My son, JaiMichael, and I have been watching a mother bird sit on her eggs the past few weeks--my favorite image of stability. Now that they've hatched, she leaves quite a bit to get food. But she doesn't stay gone too long. Their little chirps let her know when to come back. I reckon we have to learn to listen to the chirps of the ones we love.

Census stats

Chris,

Thanks for this article. I'm currently doing some writing on this very subject, and have had a hard time finding stats like those you quote from the census department, above. Can you tell me where you found these? You can email me directly at the above address.

Thank you,

David

Good words friend....

Chris-

I love what you have said here. I've read a couple of jonathans books and I am definetly wanting to read his latest now. You are articulating what I myself have been experiencing over the past several years. Both a deep desire to get out and do something, coupled with a restlessness that seldom could be tamed. It seemed I was always looking to what was next, always wanting to learn more and yet seldom was I really living what I was learning. The best and shortest I could articulate a significant change in my focus came through a few of the following....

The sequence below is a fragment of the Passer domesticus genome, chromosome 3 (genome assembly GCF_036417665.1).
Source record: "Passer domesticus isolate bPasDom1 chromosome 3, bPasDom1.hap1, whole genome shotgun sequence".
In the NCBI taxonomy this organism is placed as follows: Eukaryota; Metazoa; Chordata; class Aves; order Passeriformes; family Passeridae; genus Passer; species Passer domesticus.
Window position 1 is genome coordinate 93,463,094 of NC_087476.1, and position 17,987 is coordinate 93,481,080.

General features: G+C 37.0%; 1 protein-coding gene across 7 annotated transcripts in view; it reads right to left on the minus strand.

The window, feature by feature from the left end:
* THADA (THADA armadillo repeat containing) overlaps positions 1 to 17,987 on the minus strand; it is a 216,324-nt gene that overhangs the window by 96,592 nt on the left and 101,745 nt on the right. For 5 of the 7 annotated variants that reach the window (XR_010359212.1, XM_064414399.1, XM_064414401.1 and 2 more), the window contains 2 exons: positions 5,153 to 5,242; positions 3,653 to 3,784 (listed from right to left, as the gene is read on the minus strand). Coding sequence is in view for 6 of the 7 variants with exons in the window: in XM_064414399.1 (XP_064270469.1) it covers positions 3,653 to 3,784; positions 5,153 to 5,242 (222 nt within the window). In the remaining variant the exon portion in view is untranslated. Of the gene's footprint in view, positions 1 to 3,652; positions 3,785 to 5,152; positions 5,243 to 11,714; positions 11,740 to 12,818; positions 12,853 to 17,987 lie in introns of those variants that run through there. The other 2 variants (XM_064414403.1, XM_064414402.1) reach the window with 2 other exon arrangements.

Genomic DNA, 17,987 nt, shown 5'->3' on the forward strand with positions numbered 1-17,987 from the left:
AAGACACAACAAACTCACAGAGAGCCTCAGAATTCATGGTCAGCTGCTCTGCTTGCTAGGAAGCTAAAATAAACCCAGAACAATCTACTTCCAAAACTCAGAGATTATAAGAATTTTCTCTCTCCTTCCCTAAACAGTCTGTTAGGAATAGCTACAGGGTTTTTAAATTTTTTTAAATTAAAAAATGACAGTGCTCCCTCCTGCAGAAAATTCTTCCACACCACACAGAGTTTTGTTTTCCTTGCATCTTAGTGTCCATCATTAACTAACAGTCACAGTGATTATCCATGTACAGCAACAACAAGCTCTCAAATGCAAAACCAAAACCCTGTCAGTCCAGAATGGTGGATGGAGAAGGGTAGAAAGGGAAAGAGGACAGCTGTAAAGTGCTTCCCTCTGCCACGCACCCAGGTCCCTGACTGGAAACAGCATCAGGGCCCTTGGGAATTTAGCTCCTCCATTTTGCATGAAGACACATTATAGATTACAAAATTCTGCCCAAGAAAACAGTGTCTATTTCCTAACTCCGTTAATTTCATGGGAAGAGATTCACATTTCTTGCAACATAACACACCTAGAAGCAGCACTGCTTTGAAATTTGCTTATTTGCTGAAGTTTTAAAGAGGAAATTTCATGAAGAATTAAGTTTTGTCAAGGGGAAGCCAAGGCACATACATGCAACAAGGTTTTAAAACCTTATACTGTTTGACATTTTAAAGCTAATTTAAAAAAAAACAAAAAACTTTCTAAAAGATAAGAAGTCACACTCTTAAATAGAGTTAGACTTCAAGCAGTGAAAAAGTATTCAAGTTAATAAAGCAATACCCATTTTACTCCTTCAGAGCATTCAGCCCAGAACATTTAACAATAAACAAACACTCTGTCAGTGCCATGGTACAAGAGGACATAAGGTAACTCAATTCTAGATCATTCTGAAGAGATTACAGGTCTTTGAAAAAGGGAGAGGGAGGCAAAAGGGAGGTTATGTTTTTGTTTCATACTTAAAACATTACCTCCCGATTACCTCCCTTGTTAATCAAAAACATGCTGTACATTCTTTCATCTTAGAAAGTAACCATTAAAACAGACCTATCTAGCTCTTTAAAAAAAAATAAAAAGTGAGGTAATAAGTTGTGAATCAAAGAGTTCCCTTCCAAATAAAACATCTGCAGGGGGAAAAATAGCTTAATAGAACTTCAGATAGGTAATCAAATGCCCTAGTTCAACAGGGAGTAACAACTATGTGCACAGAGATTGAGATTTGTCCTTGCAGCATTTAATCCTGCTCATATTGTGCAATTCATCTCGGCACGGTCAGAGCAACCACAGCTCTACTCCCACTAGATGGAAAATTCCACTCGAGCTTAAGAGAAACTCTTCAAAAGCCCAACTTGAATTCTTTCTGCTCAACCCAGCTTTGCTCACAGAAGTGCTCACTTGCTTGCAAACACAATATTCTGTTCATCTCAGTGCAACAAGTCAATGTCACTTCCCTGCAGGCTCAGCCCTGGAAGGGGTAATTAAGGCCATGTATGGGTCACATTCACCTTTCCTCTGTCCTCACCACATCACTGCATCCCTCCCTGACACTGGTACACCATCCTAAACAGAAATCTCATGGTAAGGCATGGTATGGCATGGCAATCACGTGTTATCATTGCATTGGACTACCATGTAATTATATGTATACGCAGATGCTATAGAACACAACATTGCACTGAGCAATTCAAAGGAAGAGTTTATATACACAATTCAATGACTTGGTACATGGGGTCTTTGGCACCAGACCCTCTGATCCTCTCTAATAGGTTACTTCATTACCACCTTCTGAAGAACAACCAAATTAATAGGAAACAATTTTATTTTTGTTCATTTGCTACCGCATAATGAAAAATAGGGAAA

1. Parker Palmer in Let your Life Speak - something about this read allowed me to tap into a deep desire to put down roots somewhere. While it sound unspiritual, as my wifeand I read this book, we looked at each other and said- let's go home, and we both meant North Carolina (even though I grew up in Canada).

2. I was begining to feel like 10 years in an accedemic community was creating a disconnect in me. I could talk a great deal about faith and theology, but I was drifting from an authentic journey. Ministry started to feel like it was flowing from memory (things I had learned in the past) verses true imagination which come through vital connection to Christ and community. I was speaking with Leroy Barber one day after he spoke in chapel and I was sharing with him some of the tensions I was feeling. He said to me, " I don't think I could be doing or saying what I am today without 20 years of just being rooted in a neighborhood.". Something in that moment clicked for me. I simply knew I wanted nothing more than to be rooted in a community. Long enough to fall in love with it's people, long enough for meaningful friendship, and the kind of accountability that a community brings.

3. Our family moved to Koinonia Farm in Georgia for a summer internship. It was super good for me to work in the dirt, play with children and eat common meals in community. One of the things the farms founder loved to say is that people shouldn't try to give testimony to what they themselves haven't experienced.

I guess what I'm saying here is this. We moved to North Carolina because it felt like home. I took a job in a local church because I felt like it would ground me, and for this season, maybe the first in my life, I'm grateful and mysteriously content. While I would love to change the world and all, I really want to start by loving my family, a few friends, and some neighbors well, or at least be around long enough to learn how to love.

Thanks,

mark b

Post new comment

Comment Policy

* required field